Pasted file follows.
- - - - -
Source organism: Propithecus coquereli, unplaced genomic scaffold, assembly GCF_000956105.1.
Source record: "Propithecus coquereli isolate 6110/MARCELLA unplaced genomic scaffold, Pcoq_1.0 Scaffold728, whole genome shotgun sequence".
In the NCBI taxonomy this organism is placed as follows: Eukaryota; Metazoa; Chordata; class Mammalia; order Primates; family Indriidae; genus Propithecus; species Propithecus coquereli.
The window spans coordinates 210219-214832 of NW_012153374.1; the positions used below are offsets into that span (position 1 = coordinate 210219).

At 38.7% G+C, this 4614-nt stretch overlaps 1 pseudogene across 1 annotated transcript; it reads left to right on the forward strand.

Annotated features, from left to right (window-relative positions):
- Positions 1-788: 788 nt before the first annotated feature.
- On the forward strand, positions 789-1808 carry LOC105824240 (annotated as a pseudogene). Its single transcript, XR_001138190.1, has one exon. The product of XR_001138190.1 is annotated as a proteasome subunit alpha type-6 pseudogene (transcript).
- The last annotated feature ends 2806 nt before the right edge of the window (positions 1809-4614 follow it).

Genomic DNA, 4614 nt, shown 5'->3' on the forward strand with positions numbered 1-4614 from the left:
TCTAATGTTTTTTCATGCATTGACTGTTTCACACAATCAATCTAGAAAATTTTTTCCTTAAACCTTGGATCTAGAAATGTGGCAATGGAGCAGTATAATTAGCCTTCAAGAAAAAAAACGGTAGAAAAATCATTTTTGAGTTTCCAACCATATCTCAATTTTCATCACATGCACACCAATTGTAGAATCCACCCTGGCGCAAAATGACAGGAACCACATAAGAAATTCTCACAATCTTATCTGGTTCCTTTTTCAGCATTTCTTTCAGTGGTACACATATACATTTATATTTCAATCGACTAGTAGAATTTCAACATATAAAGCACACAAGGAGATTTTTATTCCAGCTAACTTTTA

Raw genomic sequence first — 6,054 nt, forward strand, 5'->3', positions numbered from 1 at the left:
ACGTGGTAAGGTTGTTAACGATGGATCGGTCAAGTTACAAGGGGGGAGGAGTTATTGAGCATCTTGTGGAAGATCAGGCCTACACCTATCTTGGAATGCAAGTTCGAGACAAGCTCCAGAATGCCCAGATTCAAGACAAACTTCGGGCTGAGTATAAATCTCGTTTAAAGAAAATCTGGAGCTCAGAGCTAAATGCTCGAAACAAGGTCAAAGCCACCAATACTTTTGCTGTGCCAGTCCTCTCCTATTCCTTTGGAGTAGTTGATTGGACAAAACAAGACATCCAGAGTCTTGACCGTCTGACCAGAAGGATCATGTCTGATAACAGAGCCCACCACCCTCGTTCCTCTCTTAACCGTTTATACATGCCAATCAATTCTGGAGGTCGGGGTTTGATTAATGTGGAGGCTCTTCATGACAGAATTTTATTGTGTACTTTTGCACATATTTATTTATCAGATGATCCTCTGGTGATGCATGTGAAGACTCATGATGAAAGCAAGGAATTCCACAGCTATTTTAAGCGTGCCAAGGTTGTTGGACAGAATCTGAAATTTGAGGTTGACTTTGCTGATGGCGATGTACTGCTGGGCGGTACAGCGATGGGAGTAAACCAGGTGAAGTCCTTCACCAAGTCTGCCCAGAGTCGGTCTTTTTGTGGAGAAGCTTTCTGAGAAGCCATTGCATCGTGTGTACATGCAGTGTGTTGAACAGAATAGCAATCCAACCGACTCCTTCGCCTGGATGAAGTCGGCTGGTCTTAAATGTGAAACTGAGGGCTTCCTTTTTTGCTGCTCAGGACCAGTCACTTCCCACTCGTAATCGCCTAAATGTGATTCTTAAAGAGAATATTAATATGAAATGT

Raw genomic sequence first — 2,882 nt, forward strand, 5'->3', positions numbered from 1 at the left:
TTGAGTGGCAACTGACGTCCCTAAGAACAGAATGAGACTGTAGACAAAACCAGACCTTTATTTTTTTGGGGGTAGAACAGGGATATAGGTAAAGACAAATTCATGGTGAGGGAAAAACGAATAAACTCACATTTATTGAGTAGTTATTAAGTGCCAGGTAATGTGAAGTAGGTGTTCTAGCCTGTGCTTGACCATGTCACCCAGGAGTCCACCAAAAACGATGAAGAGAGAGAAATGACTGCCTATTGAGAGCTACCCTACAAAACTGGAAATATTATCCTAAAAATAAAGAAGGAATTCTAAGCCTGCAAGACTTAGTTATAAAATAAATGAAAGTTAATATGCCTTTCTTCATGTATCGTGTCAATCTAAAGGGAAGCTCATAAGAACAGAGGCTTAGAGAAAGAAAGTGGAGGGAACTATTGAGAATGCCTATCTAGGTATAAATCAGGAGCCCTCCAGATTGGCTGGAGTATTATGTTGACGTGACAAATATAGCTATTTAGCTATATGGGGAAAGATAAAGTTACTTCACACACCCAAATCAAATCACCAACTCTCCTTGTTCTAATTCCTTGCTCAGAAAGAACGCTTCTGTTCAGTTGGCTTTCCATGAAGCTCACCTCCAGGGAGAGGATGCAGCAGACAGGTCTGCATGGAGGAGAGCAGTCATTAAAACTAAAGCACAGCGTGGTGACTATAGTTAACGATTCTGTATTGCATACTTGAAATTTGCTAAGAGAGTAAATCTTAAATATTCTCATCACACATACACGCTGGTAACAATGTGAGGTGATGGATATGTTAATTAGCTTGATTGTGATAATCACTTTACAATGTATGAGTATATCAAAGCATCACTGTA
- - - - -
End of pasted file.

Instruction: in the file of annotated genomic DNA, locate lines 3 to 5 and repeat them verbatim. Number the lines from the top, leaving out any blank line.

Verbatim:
In the NCBI taxonomy this organism is placed as follows: Eukaryota; Metazoa; Chordata; class Mammalia; order Primates; family Indriidae; genus Propithecus; species Propithecus coquereli.
The window spans coordinates 210219-214832 of NW_012153374.1; the positions used below are offsets into that span (position 1 = coordinate 210219).

At 38.7% G+C, this 4614-nt stretch overlaps 1 pseudogene across 1 annotated transcript; it reads left to right on the forward strand.